Friday, September 12, 2014

Juan Carlos Galeano's "History"

Poem of the Week: 
Juan Carlos Galeano
      

 
History
In the north we hunted many buffalo
whose lard warmed us all winter.

But in the jungle they told us that to bring more light
we should throw more trees into the sun's furnace.

One day our hand slipped and tossed in the entire jungle
with its birds, fish, and rivers.

Now we spend a lot of time gazing at the stars
and our daily menu almost never changes.

Today we hunted down a cloud
that was going to become winter in New York City



***

From The Ecopoetry Anthology, edited by Ann Fisher-Wirth and Laura Gray Street. (Trinity University Press, San Antonio, Texas.) Used by permission.


JUAN CARLOS GALEANO was born in the Colombian Amazon. He is the author of several books of poetry and translations of American poetry. His work inspired by Amazonian cosmologies has been published and anthologized internationally and widely translated. Magazines and journals such as The Atlantic Monthly, Field, PloughsharesTriQuarterly,and Antioch Review have published his poems. Other works include a collection of folktales Cuentos amazónicos (2014), Folktales of the Amazon (2009), as well as a film he co-directed and co-produced, The Trees Have a Mother (2008). He teaches Latin American poetry and cultures of the Amazon at Florida State University.
***    

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Friday, August 8, 2014

Early Prophetic Opening by George Fox

"And the Lord answered that it was needful I should have a sense of all conditions, how else should I speak to all conditions; and in this I saw the infinite love of God. I saw also that there was an ocean of darkness and death, but an infinite ocean of light and love, which flowed over the ocean of darkness. And in that also I saw the infinite love of God; and I had great openings." from Early Prophetic Openings by George Fox

Wednesday, August 6, 2014

Sergey Gandlevsky poem in audio



My translation of the untranslateable Russian poet Sergey Gandlevsky,Сергей Гандлевский, whose "All at once—things in the corridor" will be part of a future collection in English.
http://www.lyrikline.org/ru/stihotvoreniya/vsyo-razom-veshi-v-koridore-10818#

For more Gandlevsky (in bilingual edition):
To purchase directly from Zephyr Press, go here:
http://www.zephyrpress.org/books_europe.php#kindred
If you're interested in losing more bookstores, you can go here:
http://www.amazon.com/Kindred-Orphanhood-Selected-Gandlevsky-Thoughts/dp/0939010755

Monday, August 4, 2014

Deema Shehabi's "Of Harvest and Flight"

Deema Shehabi is the granddaughter of the former mayor of Gaza, though she grew up in exile and now lives in California. I can think of no other way to honor Palestinians from Gaza, and their predicament, than to quote one as eloquent as Deema.

OF HARVEST AND FLIGHT by Deema Shehabi


Beneath a wet harvest of stars in a Gaza sky,
my mother tells me how orchards
once hid the breach of fallen oranges,
and how during a glowing night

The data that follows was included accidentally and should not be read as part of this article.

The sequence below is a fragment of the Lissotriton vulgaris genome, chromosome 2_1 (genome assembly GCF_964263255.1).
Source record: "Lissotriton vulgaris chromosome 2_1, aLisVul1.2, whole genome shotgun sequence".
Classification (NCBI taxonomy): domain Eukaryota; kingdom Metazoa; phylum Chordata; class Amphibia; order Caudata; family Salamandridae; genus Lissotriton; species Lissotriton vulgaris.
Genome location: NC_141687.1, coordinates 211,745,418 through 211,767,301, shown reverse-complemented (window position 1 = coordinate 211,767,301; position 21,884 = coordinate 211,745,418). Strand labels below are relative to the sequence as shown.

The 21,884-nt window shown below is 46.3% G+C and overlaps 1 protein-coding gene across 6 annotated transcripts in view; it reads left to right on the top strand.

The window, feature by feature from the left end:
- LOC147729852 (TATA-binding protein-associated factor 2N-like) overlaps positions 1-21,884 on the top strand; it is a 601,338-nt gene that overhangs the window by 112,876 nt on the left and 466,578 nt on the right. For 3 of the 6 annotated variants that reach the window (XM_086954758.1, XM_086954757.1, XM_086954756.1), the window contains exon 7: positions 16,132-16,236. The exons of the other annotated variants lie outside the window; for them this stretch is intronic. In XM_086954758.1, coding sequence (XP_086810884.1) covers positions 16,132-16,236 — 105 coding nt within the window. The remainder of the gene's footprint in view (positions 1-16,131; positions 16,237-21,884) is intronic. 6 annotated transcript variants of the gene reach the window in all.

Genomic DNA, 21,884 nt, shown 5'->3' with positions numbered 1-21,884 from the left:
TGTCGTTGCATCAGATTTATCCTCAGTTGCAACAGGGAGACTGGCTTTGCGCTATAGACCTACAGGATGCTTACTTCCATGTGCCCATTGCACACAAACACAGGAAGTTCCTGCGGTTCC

of beseeching God in prayer,
when the night nets every breath
of every prayer,
my uncle, a child then, took flight

from the roof of the house.
The vigilant earth had softened
just before his body fell to the ground,
but still there's no succumbing to flight's abandon;

our bodies keep falling on mattresses,
piles of them are laid out on living room floors
to sleep multitudes of wedding visitors:
the men in their gowns

taunt roosters until dusk,
while women taunt
with liquid harvest in their eyes,
and night spirits and soldiers

continue to search the house
between midnight and three in the morning.
On the night of my uncle's nuptial,
I watch my mother as she passes

a tray of cigarettes to rows of radiant guests
with a fuschia flower in her hair . . . .
Years before this, I found a photograph
of her sitting on my father's lap,

slender legs swept beneath her,
like willow filaments in river light.
His arm was firm around her waist;
his eyes bristled, as though the years of his youth

were borders holding him back
and waiting to be scattered.
Those were the years when my mother
drew curtains tightly over windows

to shut out the frost world of the Potomac;
she sifted through pieces of news
with her chest hunched over a radio,
as though each piece when found

became a story and within it
a space for holding our endless
debris.  But in truth,
it was only 1967, during the war,

three years before I was born . . . .
But tonight, in Gaza beneath the stars,
I turn towards my mother
and ask her how a daughter

can possibly grow beyond
her mother's flight.  There's no answer;
instead she leans over me
with unreadable long-ago eyes

and points to the old wall:
the unbolting of our roots there,
beside this bitter lemon tree,
and here was the crumbling

of the house of jasmine
arching over doorways,
the house of roosters
and child-flight legends,

this house of girls
with eyes like simmering seeds.


© by Deema K. Shehabi
http://www.valpo.edu/vpr/shehabiof.html
http://www.fringemagazine.org/lit/features/deema-shehabi-poet-in-exile/
http://www.press53.com/BioShehabi.html

Sunday, July 27, 2014

On the Attitude Toward Children in Times of War, by Dahlia Ravikovitch (translated by Chana Bloch)

This is from Chana Bloch, in response to the deaths in Gaza:

I have no words. This is by Dahlia Ravikovitch (1936-2005), one of the great Hebrew poets of our time, acclaimed for her poetry, admired and vilified for her political activism...Chana Bloch

On the Attitude toward Children in Times of War

He who destroys thirty babies  
it is as if he'd destroyed three hundred babies,
and toddlers too,    
or even eight-and-a-half year olds;
in a year, God willing, they'd be soldiers
in the Palestine Liberation Army.  

Benighted children,     
at their age
they don't even have a real world view.
And their future is shrouded, too:       
refugee shacks, unwashed faces,
sewage flowing in the streets,
infected eyes,
a negative outlook on life.

And thus began the flight from city to village,
from village to burrows in the hills.
As when a man did flee from a lion,
as when he did flee from a bear,
as when he did flee from a cannon,
from an airplane, from our own troops.  

He who destroys thirty babies,
it is as if he'd destroyed one thousand and thirty,
or one thousand and seventy,
thousand upon thousand.